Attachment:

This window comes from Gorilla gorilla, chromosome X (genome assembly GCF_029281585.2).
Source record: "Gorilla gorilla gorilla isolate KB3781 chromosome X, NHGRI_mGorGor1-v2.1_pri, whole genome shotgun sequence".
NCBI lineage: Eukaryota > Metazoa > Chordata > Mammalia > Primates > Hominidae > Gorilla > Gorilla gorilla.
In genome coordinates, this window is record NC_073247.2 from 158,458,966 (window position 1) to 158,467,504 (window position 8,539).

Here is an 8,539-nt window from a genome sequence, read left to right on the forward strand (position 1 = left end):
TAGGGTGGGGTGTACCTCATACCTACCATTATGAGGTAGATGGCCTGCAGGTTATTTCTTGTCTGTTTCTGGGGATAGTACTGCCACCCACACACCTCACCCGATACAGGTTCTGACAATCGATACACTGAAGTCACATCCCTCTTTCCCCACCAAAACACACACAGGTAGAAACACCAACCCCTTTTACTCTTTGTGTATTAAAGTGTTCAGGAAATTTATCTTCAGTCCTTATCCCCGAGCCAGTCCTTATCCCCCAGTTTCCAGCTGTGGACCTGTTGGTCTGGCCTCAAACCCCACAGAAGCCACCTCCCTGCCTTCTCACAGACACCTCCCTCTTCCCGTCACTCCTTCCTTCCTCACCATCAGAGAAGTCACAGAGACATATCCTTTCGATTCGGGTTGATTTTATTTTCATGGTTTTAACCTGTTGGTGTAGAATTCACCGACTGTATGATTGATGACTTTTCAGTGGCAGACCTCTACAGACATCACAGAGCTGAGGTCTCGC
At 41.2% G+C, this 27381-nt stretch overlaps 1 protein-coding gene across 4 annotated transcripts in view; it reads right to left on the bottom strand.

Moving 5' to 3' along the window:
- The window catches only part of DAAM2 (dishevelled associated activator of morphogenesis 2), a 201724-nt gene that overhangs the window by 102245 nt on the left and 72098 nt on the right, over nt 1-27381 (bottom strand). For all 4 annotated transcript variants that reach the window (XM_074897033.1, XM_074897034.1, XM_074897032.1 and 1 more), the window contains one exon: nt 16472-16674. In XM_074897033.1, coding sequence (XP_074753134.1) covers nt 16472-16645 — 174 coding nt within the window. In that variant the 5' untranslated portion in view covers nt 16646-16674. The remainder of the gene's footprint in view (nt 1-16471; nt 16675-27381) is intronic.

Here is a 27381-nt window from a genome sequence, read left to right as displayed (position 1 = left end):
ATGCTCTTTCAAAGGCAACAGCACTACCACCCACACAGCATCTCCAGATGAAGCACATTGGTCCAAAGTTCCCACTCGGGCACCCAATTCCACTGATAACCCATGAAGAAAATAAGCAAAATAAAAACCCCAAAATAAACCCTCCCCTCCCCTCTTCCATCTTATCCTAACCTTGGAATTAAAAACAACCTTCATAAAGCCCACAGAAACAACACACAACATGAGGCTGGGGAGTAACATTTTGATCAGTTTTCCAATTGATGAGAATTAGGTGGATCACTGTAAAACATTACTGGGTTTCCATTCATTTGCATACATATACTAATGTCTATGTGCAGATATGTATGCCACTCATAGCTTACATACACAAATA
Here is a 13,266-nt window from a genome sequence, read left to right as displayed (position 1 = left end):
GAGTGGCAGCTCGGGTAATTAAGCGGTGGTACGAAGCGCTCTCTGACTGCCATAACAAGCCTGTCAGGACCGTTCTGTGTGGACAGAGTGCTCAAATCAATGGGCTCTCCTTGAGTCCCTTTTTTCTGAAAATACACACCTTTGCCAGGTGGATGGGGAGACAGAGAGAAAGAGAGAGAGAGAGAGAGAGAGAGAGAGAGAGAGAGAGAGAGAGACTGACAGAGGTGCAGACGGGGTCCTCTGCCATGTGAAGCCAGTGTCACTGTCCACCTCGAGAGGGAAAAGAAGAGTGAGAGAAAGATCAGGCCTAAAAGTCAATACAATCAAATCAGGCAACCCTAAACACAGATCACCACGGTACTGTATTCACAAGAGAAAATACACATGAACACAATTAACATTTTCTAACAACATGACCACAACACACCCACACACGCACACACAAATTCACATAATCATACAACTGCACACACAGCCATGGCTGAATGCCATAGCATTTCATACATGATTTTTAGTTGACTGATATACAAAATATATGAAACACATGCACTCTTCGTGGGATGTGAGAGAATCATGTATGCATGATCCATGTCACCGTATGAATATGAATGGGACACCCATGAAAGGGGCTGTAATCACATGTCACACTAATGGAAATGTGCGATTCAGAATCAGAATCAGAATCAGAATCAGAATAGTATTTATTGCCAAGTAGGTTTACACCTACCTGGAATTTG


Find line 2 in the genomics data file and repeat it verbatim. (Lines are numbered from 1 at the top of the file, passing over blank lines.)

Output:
Source record: "Gorilla gorilla gorilla isolate KB3781 chromosome X, NHGRI_mGorGor1-v2.1_pri, whole genome shotgun sequence".